Mainstream pundits have courageously taken arms against the recent immoderate outbreak of progressive optimism. Even though authentic progressive Nancy Pelosi is now speaker of the House, we are assured that her power will be nominal, that she must cringingly push only the most blandly inoffensive "centrist" legislation, lest she be discredited as a "San Francisco Liberal" and neutralized by the House's unruly bands of Blue Dog Democrats, New Democrats and K Street Democrats. We are told it is naive to expect courageous reform from a speaker who is beholden to a Big Tent Coalition that will enthusiastically collapse over the most menial disagreements.
Before progressives resign themselves to humbly accepting cautious mediocrity from Speaker Pelosi, we should remember the example set by Sam Rayburn, the greatest Democratic speaker of the House.
Born in a rotting log cabin in 1882, Rayburn was the eighth child of an illiterate Confederate cavalryman and his austere evangelical wife. Raised in an impoverished household that numbered over a dozen members, Sam was hitched up and worked hard from the moment he was old enough to understand orders. On his destitute family farm, where the laziness of a single member caused the others to go hungry, the virtues of honesty, hard work, and compassion were taught by necessity, by Pavlovian penalties of suffering and shame. Rayburn, who revered the ascetic dignity of his dirt-poor parents, would grow up to consider Social Darwinism and the justice of self-regulating capitalism as ideologies worthy of contempt.
Rayburn's crawl to power was necessarily slow, starting with a successful door-to-door campaign for the Texas legislature. After 20 bitterly anonymous years in Congress, Rayburn reached national power with FDR's 1932 electoral landslide. Crowned chairman of the House Committee on Interstate and Foreign Commerce, Rayburn was seen as a weak link in Roosevelt's new ruling coalition, an uncultured and inconceivably poor Southerner from a politically irrelevant rural district who was thus acutely vulnerable to the smear campaigns and financial firepower of the business elite. Rayburn was made an offer: he could cooperate with Wall Street's obstruction of the New Deal and reap magnificent rewards ... or be ruthlessly destroyed.
Instead, Rayburn launched the most daring legislative offensive of the 1930s, passing a series of bills that for the first time regulated the securities and stock market, created the SEC, dismantled America's corrupt and all-powerful utility industry and forced it to provide electricity to rural Americans who were seen as a "bad investment." An anathema to business interests, Rayburn suffered constant character assassination in both the local and national press and was forced to laboriously dispatch throngs of Wall Street-backed primary challengers in his home district like Bruce Lee obliterating evil henchmen one after the other.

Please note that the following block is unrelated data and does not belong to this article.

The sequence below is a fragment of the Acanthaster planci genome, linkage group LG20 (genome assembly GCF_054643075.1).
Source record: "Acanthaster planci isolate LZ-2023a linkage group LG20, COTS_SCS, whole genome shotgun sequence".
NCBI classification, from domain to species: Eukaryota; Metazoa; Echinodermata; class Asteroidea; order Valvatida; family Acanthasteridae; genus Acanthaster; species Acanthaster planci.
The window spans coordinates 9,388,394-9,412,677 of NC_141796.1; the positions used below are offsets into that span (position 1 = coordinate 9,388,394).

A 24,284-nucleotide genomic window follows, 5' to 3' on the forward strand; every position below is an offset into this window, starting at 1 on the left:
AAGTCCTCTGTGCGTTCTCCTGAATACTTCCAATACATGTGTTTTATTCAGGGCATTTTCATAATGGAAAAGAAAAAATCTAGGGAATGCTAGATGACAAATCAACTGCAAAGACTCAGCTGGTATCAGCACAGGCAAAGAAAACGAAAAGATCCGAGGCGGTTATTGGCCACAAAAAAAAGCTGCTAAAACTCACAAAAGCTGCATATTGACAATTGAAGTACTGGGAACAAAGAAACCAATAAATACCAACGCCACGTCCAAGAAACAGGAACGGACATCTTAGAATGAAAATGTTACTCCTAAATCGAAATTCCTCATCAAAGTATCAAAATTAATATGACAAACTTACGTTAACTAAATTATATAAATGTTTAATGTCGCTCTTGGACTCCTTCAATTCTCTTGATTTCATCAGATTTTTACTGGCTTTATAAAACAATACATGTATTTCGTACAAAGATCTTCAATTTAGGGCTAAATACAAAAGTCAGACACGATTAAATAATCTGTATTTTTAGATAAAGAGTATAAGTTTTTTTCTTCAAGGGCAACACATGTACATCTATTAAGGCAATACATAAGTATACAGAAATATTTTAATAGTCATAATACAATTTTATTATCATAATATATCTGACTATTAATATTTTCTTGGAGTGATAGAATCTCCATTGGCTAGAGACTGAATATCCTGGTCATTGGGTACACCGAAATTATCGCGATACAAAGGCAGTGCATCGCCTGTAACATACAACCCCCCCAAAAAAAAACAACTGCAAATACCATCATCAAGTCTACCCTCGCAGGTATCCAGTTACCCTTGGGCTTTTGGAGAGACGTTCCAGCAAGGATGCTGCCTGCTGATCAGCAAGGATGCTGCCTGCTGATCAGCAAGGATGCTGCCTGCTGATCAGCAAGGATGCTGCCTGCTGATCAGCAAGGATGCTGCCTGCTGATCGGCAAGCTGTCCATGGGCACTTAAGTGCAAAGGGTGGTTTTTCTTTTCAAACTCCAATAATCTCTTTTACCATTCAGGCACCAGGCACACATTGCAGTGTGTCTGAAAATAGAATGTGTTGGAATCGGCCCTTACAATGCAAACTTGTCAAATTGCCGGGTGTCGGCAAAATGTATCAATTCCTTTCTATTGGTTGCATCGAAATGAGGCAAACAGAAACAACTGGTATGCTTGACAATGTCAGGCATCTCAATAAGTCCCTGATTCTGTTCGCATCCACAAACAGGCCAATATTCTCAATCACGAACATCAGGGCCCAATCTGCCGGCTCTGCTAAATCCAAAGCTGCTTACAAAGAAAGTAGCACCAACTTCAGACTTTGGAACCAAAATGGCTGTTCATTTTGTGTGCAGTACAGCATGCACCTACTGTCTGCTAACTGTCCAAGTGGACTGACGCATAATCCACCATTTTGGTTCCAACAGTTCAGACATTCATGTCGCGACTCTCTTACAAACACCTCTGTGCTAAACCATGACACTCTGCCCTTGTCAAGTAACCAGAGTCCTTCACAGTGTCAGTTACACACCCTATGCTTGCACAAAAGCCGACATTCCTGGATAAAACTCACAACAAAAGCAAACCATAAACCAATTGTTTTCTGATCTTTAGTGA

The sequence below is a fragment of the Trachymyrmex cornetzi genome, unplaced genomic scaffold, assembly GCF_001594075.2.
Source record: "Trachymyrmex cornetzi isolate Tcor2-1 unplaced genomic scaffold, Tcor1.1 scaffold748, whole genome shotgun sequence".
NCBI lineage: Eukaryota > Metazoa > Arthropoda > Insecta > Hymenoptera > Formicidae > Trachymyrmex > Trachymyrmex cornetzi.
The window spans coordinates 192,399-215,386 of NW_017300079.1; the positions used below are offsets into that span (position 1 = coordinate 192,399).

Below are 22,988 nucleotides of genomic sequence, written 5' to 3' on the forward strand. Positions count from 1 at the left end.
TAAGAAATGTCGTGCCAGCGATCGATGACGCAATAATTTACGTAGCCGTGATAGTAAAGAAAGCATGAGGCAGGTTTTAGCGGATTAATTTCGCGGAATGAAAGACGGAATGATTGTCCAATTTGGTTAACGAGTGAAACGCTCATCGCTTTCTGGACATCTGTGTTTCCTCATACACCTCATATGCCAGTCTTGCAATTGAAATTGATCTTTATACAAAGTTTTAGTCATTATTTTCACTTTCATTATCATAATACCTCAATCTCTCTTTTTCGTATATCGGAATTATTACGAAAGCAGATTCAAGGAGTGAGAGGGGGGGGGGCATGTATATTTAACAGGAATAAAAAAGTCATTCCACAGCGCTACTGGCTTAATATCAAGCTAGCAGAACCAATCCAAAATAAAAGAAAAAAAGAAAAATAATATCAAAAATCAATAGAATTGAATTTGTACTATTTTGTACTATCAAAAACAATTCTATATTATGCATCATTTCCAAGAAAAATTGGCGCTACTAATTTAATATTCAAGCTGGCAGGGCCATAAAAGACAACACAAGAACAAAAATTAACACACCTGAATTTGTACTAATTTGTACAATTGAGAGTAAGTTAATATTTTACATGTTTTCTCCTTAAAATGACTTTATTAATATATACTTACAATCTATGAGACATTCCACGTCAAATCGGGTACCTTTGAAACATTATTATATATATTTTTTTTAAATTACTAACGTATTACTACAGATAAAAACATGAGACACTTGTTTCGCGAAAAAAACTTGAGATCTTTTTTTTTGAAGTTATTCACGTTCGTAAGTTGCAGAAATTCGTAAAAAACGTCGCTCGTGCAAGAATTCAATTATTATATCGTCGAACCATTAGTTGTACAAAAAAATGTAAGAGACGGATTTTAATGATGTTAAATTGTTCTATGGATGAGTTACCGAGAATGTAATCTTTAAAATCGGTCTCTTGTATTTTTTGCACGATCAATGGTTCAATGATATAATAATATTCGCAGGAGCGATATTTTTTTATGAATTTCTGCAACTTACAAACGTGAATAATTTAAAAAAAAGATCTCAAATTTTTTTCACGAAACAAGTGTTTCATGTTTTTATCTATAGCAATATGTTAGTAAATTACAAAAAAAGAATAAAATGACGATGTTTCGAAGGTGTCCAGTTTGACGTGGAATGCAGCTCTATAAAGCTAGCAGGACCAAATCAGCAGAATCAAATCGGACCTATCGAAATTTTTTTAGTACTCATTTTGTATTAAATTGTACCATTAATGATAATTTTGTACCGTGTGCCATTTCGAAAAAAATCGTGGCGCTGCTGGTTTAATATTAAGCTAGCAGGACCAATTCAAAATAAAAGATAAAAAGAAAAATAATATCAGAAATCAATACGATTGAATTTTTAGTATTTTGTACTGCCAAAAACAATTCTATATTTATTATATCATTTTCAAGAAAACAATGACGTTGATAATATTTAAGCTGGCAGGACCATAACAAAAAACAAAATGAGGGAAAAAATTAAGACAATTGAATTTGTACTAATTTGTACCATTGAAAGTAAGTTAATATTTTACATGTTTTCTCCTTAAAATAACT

Rayburn's courageous campaign against America's plutocrats was rewarded with the lifelong loyalty of his profoundly affected constituents and the admiration of his fellow congressmen. In 1940, he was so respected that the Republicans refused to contest his election as speaker of the House. "Mr. Sam," as he was known, deserved to be elected unanimously.
The Democratic Caucus that Rayburn presided over for the next 21 years was the misbegotten child of the Civil War. Hostile memories of Reconstruction had attached the Ku Klux Konservatives of the Jim Crow South to the New Deal Democrats. Mid-century pundits surely opined that poor Sam Rayburn would be powerless to coerce his bitterly divided party to pass ambitious legislation.
In reality, through relentless perseverance and negotiation, Sam Rayburn compelled the virulent isolationists in his own party to pass the Lend-Lease Bill that financed Europe's resistance of Nazism and, when the war was over, miraculously convinced the same weary isolationists to pay to rebuild Europe. In 1957, Rayburn and his protege, Senate Majority Leader Lyndon Johnson, legitimized the Civil Rights Movement by muscling through the first bill on behalf of black Americans since Reconstruction over the apocalyptic opposition of half of their own party.
Shortly before his death in 1961, Rayburn broke the power of the conservative-dominated House Rules Committee so that the policies that eventually became LBJ's Great Society could be passed. Rayburn's incorruptibility and integrity were proven after his death when it was found that, after over 50 years as a successful politician, he left little more in his will than his part of the family farm, the contents of a small chintzily-furnished bachelor's apartment and $15,000 in savings.
Sam Rayburn's career is the precedent that belies every columnist who says that Nancy Pelosi and other leaders of the Democratic Party are prevented from passing progressive legislation by the ideological divisions within their party. If Sam Rayburn had the talent and bravery to pass civil rights legislation and progressive economic policies in an era when the Democratic Party included such humanists as Strom Thurmond and Theodore Bilbo, then surely Nancy Pelosi can at least try to promote a legislative agenda that aims to correct the wretched injustices and orgiastic corruption of our political system.
Matthew Randazzo V is a freelance writer.
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